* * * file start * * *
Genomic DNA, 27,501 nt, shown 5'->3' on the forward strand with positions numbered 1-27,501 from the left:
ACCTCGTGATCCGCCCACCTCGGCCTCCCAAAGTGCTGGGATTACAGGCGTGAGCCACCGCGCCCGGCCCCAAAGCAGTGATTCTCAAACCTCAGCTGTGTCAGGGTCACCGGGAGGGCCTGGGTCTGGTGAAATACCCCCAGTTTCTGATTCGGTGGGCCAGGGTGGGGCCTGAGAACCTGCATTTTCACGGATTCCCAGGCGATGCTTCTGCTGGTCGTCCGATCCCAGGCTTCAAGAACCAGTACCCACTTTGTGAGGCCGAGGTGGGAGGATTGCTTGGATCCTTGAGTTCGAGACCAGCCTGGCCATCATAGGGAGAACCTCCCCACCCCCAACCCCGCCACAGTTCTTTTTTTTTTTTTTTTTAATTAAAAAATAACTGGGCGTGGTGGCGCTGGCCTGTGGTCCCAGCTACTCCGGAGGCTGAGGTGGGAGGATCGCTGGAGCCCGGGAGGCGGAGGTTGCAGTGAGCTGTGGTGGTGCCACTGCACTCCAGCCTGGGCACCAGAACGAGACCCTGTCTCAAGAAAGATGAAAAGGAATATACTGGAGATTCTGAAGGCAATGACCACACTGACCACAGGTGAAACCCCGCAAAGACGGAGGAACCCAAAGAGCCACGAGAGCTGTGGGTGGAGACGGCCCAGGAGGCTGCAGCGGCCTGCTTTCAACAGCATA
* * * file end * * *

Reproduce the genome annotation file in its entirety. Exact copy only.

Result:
Genomic DNA, 27,501 nt, shown 5'->3' on the forward strand with positions numbered 1-27,501 from the left:
ACCTCGTGATCCGCCCACCTCGGCCTCCCAAAGTGCTGGGATTACAGGCGTGAGCCACCGCGCCCGGCCCCAAAGCAGTGATTCTCAAACCTCAGCTGTGTCAGGGTCACCGGGAGGGCCTGGGTCTGGTGAAATACCCCCAGTTTCTGATTCGGTGGGCCAGGGTGGGGCCTGAGAACCTGCATTTTCACGGATTCCCAGGCGATGCTTCTGCTGGTCGTCCGATCCCAGGCTTCAAGAACCAGTACCCACTTTGTGAGGCCGAGGTGGGAGGATTGCTTGGATCCTTGAGTTCGAGACCAGCCTGGCCATCATAGGGAGAACCTCCCCACCCCCAACCCCGCCACAGTTCTTTTTTTTTTTTTTTTTAATTAAAAAATAACTGGGCGTGGTGGCGCTGGCCTGTGGTCCCAGCTACTCCGGAGGCTGAGGTGGGAGGATCGCTGGAGCCCGGGAGGCGGAGGTTGCAGTGAGCTGTGGTGGTGCCACTGCACTCCAGCCTGGGCACCAGAACGAGACCCTGTCTCAAGAAAGATGAAAAGGAATATACTGGAGATTCTGAAGGCAATGACCACACTGACCACAGGTGAAACCCCGCAAAGACGGAGGAACCCAAAGAGCCACGAGAGCTGTGGGTGGAGACGGCCCAGGAGGCTGCAGCGGCCTGCTTTCAACAGCATA